Wall of Honor adds Plano marine
When the Wall of Honor was dedicated at the Veteran's Memorial Park in McKinney in November, it contained the names of 345 service members from Collin County who were killed while serving their country.
Recently, two more names were approved by the McKinney Armed Services Memorial Board for inclusion on the wall. One of the two men is Staff Sgt. Gary J. Lester, 25-year old Plano native and U.S. Marine who was killed off the coast of Denmark during a NATO exercise in 1982. While Lester's body was never recovered, a marker stands at Arlington National Cemetery honoring Lester, as well as the other four men killed in the crash.
Rainey's inclusion proves the wall is still a work in progress, said RD Foster, a Vietnam veteran who came up with the idea for the wall in 2005 when he wanted a permanent way to remember his best friend, Charles "Bill" Bryan, who was posthumously awarded the Navy Cross for heroism after being killed in Vietnam in 1968.
"In our research for the wall, we researched hard in the war years, but the peacetime years have taken a slow pace to get through those," Foster said, adding that three more names, all of which are from Plano, are set to be voted on for inclusion in the near future. "We are gradually finding the ones that died during peacetime."
When Lester's daughter, Amber Rainey, heard about the wall, she submitted her father's name for inclusion.
"I was searching for memorials because outside of his marker in Arlington, he didn't have his name on any memorials," said Rainey, who lives in Plano with her family. "It means a lot to me that he is being recognized for serving and dying for his country, even though it was not in a war. I have a young son who is only 20 months old. I want to be able to take him somewhere and show him that his grandfather risked his life for his country and what he believed in."
Lester was part of Northern Wedding, a Cold War NATO exercise conducted every four years to practice rearming and resupplying Europe. Rainey was only 5 years old when her father was killed, but said she was able to get in contact with a shipmate of her father's who provided her with information and pictures from the mission. From that contact, Rainey learned that even though her father died in peacetime, his sacrifice likely saved the lives of hundreds of his fellow sailors and Marines.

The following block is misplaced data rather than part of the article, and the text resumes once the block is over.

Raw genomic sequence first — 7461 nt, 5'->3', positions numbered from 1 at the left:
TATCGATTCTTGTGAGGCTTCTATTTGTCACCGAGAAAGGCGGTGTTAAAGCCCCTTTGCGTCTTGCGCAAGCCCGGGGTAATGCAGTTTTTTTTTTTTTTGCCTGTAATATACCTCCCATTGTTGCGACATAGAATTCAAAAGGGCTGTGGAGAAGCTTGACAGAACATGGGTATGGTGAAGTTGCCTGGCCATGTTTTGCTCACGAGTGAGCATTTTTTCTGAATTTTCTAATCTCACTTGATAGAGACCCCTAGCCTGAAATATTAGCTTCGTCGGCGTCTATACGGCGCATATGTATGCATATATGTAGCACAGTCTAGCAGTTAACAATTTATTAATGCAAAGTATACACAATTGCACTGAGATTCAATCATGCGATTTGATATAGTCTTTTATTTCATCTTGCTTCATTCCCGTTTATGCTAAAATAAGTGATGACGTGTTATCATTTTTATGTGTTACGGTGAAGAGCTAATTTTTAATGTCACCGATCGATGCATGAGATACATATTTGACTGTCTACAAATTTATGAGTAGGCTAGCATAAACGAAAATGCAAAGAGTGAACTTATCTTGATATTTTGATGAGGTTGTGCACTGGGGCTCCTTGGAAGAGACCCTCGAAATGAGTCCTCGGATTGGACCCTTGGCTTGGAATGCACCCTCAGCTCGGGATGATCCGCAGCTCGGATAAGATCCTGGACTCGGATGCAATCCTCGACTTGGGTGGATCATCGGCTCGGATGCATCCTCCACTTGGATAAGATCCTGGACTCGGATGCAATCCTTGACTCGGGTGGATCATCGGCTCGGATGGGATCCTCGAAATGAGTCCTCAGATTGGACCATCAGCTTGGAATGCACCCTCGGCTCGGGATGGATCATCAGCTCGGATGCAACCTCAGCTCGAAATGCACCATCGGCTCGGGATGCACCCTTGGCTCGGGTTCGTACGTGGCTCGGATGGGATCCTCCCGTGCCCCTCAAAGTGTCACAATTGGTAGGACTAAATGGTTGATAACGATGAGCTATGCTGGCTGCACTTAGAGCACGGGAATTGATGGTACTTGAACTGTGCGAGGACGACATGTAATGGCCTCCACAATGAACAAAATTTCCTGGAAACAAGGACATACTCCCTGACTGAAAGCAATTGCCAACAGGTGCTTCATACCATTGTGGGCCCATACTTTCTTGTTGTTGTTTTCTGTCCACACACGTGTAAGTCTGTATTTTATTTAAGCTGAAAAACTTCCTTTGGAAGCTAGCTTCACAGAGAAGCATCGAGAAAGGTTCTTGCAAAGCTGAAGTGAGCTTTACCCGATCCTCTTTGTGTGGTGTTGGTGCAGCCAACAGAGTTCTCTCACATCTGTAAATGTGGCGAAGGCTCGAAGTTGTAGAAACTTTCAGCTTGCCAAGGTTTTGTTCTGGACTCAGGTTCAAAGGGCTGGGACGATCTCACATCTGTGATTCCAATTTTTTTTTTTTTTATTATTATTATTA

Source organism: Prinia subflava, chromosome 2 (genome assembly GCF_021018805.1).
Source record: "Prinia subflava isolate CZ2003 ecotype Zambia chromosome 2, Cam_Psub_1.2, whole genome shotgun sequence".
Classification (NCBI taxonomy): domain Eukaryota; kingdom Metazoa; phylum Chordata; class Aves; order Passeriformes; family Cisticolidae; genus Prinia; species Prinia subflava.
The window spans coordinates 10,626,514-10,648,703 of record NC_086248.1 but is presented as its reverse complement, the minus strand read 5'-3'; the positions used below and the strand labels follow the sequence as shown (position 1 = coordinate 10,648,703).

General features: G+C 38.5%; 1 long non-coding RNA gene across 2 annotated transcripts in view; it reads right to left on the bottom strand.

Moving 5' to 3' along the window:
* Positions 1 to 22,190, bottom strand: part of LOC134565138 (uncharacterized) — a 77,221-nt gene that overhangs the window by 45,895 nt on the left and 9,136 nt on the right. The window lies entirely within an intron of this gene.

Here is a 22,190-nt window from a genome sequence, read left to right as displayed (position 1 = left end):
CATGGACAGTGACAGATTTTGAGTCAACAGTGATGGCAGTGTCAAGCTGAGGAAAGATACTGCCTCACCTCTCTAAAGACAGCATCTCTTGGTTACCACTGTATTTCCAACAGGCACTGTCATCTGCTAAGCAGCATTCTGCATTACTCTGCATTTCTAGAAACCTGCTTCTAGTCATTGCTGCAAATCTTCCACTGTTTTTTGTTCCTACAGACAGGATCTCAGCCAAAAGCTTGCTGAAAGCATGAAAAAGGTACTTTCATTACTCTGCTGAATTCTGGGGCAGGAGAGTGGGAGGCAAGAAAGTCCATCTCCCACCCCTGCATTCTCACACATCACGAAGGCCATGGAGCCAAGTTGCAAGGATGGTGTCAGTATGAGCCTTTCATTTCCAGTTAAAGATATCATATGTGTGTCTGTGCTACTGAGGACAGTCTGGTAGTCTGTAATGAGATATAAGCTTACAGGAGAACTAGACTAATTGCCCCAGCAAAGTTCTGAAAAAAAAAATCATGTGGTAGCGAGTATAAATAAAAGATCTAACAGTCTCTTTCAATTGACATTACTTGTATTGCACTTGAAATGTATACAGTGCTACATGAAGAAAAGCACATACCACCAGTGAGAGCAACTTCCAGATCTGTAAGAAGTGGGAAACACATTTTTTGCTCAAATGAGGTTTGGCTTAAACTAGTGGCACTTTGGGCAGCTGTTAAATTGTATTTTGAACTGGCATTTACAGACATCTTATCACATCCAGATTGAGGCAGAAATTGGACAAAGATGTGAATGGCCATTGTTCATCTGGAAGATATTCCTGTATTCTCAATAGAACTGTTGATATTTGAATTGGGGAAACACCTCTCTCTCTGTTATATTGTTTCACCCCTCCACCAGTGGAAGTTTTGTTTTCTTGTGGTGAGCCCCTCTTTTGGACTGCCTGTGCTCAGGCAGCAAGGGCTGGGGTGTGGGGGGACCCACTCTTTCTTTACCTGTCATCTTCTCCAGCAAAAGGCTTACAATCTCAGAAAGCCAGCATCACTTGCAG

"He was able to tell me what the malfunction in the helicopter was that caused it to crash," she said. "He said because of this crash, they found out that all of the helicopters were affected and instituted a new policy of maintenance and inspections. He said one helicopter had only a few hours left of their mission, but the mechanic insisted they be inspected and he found that if they had gone back out, they would have crashed within 30 minutes. It made me feel good to hear that."
Lester, as well as U.S. Navy Seaman Ernest A. Highsaw will officially be added to the wall on Nov. 10, 2012. Highsaw, a native of the small Collin County community of Culleoka, died from complications following surgery for appendicitis aboard the U.S.S. Raleigh in the Bering Sea in July 1929. Highsaw, 21, is buried at Princeton Cemetery.
For a complete listing of the names included on the wall, visit www.ccfreedomfighters.com. To nominate someone for inclusion on the wall, contact RD Foster at firstname.lastname@example.org.
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